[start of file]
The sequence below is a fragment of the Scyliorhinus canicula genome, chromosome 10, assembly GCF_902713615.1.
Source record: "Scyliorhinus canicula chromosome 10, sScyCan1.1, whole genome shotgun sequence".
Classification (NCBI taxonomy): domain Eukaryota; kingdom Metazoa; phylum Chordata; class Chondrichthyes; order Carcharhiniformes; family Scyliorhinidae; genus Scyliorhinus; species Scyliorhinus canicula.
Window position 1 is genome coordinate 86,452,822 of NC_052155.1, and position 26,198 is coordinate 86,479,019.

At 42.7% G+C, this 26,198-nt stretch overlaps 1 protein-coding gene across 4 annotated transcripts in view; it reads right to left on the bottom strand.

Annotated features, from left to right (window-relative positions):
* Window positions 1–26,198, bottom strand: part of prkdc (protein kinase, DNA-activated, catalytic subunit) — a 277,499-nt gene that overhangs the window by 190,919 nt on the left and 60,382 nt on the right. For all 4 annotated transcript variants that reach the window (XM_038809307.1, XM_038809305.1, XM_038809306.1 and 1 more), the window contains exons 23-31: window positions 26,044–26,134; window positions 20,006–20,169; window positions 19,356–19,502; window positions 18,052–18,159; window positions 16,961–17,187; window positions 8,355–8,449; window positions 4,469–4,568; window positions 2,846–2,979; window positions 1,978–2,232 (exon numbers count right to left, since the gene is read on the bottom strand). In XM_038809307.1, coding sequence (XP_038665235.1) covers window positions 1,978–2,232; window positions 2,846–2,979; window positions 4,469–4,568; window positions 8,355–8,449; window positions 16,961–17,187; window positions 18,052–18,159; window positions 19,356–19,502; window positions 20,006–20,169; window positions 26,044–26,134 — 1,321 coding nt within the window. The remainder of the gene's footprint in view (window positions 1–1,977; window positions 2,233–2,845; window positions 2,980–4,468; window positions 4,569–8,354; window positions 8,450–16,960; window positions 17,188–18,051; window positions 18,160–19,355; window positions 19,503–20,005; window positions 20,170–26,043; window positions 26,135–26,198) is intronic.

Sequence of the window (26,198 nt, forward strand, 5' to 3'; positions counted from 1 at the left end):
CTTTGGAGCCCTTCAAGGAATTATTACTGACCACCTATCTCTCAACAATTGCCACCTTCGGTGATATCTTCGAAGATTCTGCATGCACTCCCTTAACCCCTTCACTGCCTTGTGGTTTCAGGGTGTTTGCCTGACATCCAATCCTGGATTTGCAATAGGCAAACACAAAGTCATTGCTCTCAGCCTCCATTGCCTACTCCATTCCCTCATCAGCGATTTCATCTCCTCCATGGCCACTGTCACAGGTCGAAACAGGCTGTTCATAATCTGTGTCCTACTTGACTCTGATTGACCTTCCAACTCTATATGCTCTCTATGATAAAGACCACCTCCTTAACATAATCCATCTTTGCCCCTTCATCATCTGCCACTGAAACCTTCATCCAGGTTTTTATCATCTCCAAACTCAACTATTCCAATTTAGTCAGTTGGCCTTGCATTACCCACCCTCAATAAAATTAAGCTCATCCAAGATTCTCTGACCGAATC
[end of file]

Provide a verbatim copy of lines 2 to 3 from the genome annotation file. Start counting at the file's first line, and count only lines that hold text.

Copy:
Source record: "Scyliorhinus canicula chromosome 10, sScyCan1.1, whole genome shotgun sequence".
Classification (NCBI taxonomy): domain Eukaryota; kingdom Metazoa; phylum Chordata; class Chondrichthyes; order Carcharhiniformes; family Scyliorhinidae; genus Scyliorhinus; species Scyliorhinus canicula.